Google Search
New Frontiers Seminar Series - Professor Richard Peltier

New Frontiers Seminar “Rapid Climate Change and the Oceans” by Professor Richard Peltier.

All are welcome to attend the New Frontiers Seminar given by Professor Richard Peltier entitled Rapid Climate Change and the Oceans.

Founder of U of T’s Centre for Global Change Science and distinguished member of the Department of Physics (St. George campus), Peltier is known worldwide for his research on global climate change. Using sophisticated mathematical concepts, he has developed powerful models to depict what happened to our climate over the past 750 million years and what is likely to happen in the future—if human behaviour does not change. His models of ice-age climate variability are considered the gold standard for research on climate change.

Professor Peltier's research accomplishments have been recognized multiple times. He was the winner of the 2002 Vetlesen Prize (often called the Nobel of Earth Sciences), the 2010 Bower Prize,  the 2011 Herzberg Gold Medal from the Natural Sciences and Engineering Council and a 2013 Killam Prize.

Refreshments provided
Location:  AA160

Abstract: The Dansgaard-Oeschger oscillations that are such a prevalent component of climate variability during marine oxygen isotopic stage 3 (MIOS 3) of the most recent Late Quaternary glacial cycle have never been explained although there are many competing hypotheses. The controversy continues, in no small part because the oscillation has never been shown to occur in a modern coupled climate model. I will demonstrate that this circumstance no longer exists and discuss the physical mechanism we have discovered that underlies the process. It would appear to lie at the heart of the origins of the rapid climate changes that occurred during glacial conditions.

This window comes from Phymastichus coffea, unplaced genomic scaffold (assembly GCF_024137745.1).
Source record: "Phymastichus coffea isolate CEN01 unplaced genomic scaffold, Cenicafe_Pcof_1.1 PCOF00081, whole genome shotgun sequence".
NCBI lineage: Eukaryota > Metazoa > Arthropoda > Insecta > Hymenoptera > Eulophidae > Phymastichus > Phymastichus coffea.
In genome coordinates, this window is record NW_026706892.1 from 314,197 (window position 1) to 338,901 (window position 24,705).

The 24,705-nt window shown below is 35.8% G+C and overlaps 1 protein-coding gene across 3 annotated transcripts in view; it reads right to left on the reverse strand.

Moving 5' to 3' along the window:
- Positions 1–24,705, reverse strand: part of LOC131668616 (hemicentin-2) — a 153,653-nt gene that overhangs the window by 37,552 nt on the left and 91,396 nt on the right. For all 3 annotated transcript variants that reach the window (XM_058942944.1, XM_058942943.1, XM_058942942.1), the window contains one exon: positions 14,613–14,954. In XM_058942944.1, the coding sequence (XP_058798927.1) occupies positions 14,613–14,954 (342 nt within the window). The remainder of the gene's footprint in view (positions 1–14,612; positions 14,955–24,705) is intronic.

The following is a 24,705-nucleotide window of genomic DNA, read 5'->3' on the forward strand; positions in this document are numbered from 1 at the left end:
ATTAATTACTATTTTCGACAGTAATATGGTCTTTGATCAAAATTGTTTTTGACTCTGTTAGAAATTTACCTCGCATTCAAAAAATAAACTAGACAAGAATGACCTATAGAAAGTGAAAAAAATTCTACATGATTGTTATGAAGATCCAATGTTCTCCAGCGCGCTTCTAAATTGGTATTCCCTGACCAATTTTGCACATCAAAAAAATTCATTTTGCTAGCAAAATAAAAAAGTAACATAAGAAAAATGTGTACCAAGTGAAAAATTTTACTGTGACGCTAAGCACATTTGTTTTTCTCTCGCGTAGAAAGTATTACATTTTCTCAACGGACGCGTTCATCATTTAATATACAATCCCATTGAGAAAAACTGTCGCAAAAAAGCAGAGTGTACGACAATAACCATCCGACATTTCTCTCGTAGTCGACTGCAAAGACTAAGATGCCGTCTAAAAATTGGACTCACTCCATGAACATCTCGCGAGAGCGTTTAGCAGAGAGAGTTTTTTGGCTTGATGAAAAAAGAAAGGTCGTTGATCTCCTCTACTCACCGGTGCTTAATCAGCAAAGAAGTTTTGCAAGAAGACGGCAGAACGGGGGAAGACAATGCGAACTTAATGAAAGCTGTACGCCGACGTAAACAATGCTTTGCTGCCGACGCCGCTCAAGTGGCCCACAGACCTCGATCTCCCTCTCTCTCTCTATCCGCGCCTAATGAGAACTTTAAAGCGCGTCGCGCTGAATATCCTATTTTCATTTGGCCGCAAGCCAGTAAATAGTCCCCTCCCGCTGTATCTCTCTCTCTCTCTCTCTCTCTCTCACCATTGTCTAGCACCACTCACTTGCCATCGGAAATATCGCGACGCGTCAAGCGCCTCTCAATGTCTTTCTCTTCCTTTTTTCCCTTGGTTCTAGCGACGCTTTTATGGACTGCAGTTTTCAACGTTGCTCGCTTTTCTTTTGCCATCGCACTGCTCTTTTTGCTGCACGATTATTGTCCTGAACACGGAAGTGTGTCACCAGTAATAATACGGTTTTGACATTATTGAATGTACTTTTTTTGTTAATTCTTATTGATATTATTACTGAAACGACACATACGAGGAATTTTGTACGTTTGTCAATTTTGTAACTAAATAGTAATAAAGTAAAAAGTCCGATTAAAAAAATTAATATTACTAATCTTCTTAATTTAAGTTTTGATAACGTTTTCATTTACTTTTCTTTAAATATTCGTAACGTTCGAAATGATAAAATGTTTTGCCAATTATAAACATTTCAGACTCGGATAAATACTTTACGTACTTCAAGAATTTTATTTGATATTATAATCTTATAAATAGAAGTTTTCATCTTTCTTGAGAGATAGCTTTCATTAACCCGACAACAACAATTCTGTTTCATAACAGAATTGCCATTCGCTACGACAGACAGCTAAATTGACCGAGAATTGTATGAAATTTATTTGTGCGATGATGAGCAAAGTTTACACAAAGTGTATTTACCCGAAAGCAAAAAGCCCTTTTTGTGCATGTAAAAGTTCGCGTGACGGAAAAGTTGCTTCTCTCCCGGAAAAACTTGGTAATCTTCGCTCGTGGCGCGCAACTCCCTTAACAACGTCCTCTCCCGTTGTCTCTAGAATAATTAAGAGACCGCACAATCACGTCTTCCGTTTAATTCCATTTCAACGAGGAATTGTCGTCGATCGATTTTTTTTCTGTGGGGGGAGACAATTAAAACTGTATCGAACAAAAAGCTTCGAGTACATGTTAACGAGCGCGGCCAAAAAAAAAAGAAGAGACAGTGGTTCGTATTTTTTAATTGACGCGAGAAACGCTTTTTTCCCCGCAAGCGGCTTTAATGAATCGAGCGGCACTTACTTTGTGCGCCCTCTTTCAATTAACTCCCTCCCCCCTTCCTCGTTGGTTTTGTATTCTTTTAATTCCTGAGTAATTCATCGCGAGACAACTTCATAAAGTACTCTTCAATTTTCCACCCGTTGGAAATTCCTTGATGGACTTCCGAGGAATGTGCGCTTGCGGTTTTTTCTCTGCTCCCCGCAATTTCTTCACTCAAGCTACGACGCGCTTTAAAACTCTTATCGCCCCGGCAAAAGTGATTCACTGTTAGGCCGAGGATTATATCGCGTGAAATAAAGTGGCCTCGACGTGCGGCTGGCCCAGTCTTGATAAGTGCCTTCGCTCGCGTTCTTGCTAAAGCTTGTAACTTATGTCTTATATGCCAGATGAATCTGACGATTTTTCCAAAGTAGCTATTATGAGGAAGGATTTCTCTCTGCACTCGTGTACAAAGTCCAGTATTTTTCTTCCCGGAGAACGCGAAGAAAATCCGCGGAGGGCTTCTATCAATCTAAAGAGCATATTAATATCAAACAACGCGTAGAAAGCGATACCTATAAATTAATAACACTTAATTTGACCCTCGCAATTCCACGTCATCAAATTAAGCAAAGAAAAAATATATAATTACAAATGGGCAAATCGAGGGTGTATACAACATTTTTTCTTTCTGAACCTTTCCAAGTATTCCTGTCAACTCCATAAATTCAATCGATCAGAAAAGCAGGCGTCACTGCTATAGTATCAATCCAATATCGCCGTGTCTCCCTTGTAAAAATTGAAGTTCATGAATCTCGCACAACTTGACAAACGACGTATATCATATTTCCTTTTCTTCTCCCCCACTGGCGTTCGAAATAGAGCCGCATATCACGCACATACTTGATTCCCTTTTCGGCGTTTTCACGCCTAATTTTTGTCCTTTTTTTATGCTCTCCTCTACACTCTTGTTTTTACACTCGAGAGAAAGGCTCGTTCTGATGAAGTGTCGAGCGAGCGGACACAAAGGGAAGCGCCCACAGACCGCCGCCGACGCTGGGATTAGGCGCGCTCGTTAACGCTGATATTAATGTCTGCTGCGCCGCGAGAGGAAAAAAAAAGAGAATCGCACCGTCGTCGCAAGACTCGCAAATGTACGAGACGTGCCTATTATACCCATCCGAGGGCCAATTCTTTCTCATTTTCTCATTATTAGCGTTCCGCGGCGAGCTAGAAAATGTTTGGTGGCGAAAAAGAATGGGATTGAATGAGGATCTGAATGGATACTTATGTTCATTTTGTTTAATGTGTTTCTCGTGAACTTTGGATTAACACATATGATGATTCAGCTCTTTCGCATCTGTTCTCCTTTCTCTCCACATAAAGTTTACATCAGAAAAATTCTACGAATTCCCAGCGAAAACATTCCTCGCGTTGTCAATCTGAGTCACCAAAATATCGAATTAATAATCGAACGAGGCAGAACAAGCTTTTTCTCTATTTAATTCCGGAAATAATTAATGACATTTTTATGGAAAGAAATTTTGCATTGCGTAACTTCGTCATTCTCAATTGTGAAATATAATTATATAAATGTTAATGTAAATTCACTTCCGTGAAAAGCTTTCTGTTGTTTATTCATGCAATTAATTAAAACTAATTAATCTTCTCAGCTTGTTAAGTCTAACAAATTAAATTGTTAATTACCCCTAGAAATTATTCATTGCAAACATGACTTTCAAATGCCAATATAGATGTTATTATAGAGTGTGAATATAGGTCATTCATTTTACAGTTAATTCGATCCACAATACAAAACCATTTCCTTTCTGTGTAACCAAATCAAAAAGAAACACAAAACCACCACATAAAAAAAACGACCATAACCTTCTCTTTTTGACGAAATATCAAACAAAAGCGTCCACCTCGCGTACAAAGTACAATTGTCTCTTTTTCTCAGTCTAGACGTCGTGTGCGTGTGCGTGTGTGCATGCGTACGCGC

The New Frontier Seminar Series is hosted by the Graduate Students' Association at Scarborough (GSAS) and sponsored by the Office of the Vice-Principal Research. The series showcases cutting edge research from the University of Toronto Scarborough, while highlighting new discoveries from leading researchers in North America.


© University of Toronto Scarborough